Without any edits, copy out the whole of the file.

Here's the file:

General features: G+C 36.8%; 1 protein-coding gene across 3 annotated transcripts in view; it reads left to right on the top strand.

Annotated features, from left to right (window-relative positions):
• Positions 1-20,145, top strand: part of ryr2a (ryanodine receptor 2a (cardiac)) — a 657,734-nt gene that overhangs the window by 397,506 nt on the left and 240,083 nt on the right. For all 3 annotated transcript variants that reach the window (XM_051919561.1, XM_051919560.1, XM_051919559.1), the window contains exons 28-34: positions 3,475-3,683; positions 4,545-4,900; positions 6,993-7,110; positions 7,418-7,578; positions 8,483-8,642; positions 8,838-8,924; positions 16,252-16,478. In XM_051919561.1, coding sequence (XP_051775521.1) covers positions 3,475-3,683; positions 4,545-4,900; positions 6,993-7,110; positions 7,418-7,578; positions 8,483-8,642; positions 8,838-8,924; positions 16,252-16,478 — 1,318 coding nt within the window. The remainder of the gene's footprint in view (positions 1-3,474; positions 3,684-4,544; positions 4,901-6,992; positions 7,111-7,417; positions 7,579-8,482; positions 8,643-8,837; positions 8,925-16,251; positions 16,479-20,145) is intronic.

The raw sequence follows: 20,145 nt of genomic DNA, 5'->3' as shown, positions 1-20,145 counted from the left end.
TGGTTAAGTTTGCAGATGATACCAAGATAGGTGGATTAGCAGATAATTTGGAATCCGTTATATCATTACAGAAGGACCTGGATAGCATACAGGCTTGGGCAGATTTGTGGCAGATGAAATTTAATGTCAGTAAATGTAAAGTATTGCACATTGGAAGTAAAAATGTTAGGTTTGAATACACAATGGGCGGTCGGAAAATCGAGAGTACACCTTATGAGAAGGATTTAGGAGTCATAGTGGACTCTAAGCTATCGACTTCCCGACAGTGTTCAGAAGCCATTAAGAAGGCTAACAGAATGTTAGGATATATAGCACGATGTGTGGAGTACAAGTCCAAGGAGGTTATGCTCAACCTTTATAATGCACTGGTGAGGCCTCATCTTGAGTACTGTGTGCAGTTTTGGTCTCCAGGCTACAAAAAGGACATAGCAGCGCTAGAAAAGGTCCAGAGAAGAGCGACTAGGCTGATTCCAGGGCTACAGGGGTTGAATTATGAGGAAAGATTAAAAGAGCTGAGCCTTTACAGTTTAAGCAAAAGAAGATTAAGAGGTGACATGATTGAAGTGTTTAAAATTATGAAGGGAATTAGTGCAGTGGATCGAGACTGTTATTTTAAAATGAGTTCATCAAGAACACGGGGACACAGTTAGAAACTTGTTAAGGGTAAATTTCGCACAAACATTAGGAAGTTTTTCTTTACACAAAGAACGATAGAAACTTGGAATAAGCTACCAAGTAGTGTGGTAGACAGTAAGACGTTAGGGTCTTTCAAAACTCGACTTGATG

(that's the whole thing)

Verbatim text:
General features: G+C 36.8%; 1 protein-coding gene across 3 annotated transcripts in view; it reads left to right on the top strand.

Annotated features, from left to right (window-relative positions):
• Positions 1-20,145, top strand: part of ryr2a (ryanodine receptor 2a (cardiac)) — a 657,734-nt gene that overhangs the window by 397,506 nt on the left and 240,083 nt on the right. For all 3 annotated transcript variants that reach the window (XM_051919561.1, XM_051919560.1, XM_051919559.1), the window contains exons 28-34: positions 3,475-3,683; positions 4,545-4,900; positions 6,993-7,110; positions 7,418-7,578; positions 8,483-8,642; positions 8,838-8,924; positions 16,252-16,478. In XM_051919561.1, coding sequence (XP_051775521.1) covers positions 3,475-3,683; positions 4,545-4,900; positions 6,993-7,110; positions 7,418-7,578; positions 8,483-8,642; positions 8,838-8,924; positions 16,252-16,478 — 1,318 coding nt within the window. The remainder of the gene's footprint in view (positions 1-3,474; positions 3,684-4,544; positions 4,901-6,992; positions 7,111-7,417; positions 7,579-8,482; positions 8,643-8,837; positions 8,925-16,251; positions 16,479-20,145) is intronic.

The raw sequence follows: 20,145 nt of genomic DNA, 5'->3' as shown, positions 1-20,145 counted from the left end.
TGGTTAAGTTTGCAGATGATACCAAGATAGGTGGATTAGCAGATAATTTGGAATCCGTTATATCATTACAGAAGGACCTGGATAGCATACAGGCTTGGGCAGATTTGTGGCAGATGAAATTTAATGTCAGTAAATGTAAAGTATTGCACATTGGAAGTAAAAATGTTAGGTTTGAATACACAATGGGCGGTCGGAAAATCGAGAGTACACCTTATGAGAAGGATTTAGGAGTCATAGTGGACTCTAAGCTATCGACTTCCCGACAGTGTTCAGAAGCCATTAAGAAGGCTAACAGAATGTTAGGATATATAGCACGATGTGTGGAGTACAAGTCCAAGGAGGTTATGCTCAACCTTTATAATGCACTGGTGAGGCCTCATCTTGAGTACTGTGTGCAGTTTTGGTCTCCAGGCTACAAAAAGGACATAGCAGCGCTAGAAAAGGTCCAGAGAAGAGCGACTAGGCTGATTCCAGGGCTACAGGGGTTGAATTATGAGGAAAGATTAAAAGAGCTGAGCCTTTACAGTTTAAGCAAAAGAAGATTAAGAGGTGACATGATTGAAGTGTTTAAAATTATGAAGGGAATTAGTGCAGTGGATCGAGACTGTTATTTTAAAATGAGTTCATCAAGAACACGGGGACACAGTTAGAAACTTGTTAAGGGTAAATTTCGCACAAACATTAGGAAGTTTTTCTTTACACAAAGAACGATAGAAACTTGGAATAAGCTACCAAGTAGTGTGGTAGACAGTAAGACGTTAGGGTCTTTCAAAACTCGACTTGATG